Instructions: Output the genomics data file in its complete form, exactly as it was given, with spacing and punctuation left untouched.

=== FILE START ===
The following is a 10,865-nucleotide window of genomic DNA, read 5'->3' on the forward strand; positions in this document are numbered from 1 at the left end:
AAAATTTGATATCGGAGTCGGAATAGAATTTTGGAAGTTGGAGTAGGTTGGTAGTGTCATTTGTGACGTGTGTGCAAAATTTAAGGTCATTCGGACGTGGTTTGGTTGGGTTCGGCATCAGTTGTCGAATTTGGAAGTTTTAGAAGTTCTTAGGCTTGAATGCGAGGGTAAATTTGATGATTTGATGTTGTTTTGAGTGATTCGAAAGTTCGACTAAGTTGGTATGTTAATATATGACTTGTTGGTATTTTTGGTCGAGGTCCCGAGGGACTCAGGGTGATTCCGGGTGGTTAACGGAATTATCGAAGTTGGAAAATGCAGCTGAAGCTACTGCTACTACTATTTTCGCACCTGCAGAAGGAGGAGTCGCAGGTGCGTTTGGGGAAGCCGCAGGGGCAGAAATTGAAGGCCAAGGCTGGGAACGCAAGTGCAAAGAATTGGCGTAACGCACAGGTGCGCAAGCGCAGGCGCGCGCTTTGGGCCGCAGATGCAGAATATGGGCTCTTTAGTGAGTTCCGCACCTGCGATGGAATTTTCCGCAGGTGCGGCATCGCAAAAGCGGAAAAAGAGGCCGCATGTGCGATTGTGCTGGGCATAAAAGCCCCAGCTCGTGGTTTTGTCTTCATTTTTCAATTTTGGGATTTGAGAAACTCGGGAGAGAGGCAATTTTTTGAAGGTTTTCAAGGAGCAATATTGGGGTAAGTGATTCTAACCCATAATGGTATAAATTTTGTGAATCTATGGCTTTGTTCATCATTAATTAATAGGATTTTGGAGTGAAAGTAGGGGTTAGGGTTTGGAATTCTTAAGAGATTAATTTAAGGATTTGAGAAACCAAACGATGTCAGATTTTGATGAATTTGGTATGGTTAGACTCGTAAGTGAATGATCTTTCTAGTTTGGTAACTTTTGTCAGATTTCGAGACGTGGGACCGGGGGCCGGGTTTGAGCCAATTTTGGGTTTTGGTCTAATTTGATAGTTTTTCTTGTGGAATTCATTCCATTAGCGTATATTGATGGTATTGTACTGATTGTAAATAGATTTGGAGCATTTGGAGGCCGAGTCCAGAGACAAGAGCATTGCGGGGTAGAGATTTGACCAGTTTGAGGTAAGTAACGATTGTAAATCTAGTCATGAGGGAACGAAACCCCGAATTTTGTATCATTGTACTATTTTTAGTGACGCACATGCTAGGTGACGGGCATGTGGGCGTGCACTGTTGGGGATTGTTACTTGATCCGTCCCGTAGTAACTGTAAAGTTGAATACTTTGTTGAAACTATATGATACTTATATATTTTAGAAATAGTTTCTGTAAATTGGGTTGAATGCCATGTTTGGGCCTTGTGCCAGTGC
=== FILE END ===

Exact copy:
The following is a 10,865-nucleotide window of genomic DNA, read 5'->3' on the forward strand; positions in this document are numbered from 1 at the left end:
AAAATTTGATATCGGAGTCGGAATAGAATTTTGGAAGTTGGAGTAGGTTGGTAGTGTCATTTGTGACGTGTGTGCAAAATTTAAGGTCATTCGGACGTGGTTTGGTTGGGTTCGGCATCAGTTGTCGAATTTGGAAGTTTTAGAAGTTCTTAGGCTTGAATGCGAGGGTAAATTTGATGATTTGATGTTGTTTTGAGTGATTCGAAAGTTCGACTAAGTTGGTATGTTAATATATGACTTGTTGGTATTTTTGGTCGAGGTCCCGAGGGACTCAGGGTGATTCCGGGTGGTTAACGGAATTATCGAAGTTGGAAAATGCAGCTGAAGCTACTGCTACTACTATTTTCGCACCTGCAGAAGGAGGAGTCGCAGGTGCGTTTGGGGAAGCCGCAGGGGCAGAAATTGAAGGCCAAGGCTGGGAACGCAAGTGCAAAGAATTGGCGTAACGCACAGGTGCGCAAGCGCAGGCGCGCGCTTTGGGCCGCAGATGCAGAATATGGGCTCTTTAGTGAGTTCCGCACCTGCGATGGAATTTTCCGCAGGTGCGGCATCGCAAAAGCGGAAAAAGAGGCCGCATGTGCGATTGTGCTGGGCATAAAAGCCCCAGCTCGTGGTTTTGTCTTCATTTTTCAATTTTGGGATTTGAGAAACTCGGGAGAGAGGCAATTTTTTGAAGGTTTTCAAGGAGCAATATTGGGGTAAGTGATTCTAACCCATAATGGTATAAATTTTGTGAATCTATGGCTTTGTTCATCATTAATTAATAGGATTTTGGAGTGAAAGTAGGGGTTAGGGTTTGGAATTCTTAAGAGATTAATTTAAGGATTTGAGAAACCAAACGATGTCAGATTTTGATGAATTTGGTATGGTTAGACTCGTAAGTGAATGATCTTTCTAGTTTGGTAACTTTTGTCAGATTTCGAGACGTGGGACCGGGGGCCGGGTTTGAGCCAATTTTGGGTTTTGGTCTAATTTGATAGTTTTTCTTGTGGAATTCATTCCATTAGCGTATATTGATGGTATTGTACTGATTGTAAATAGATTTGGAGCATTTGGAGGCCGAGTCCAGAGACAAGAGCATTGCGGGGTAGAGATTTGACCAGTTTGAGGTAAGTAACGATTGTAAATCTAGTCATGAGGGAACGAAACCCCGAATTTTGTATCATTGTACTATTTTTAGTGACGCACATGCTAGGTGACGGGCATGTGGGCGTGCACTGTTGGGGATTGTTACTTGATCCGTCCCGTAGTAACTGTAAAGTTGAATACTTTGTTGAAACTATATGATACTTATATATTTTAGAAATAGTTTCTGTAAATTGGGTTGAATGCCATGTTTGGGCCTTGTGCCAGTGC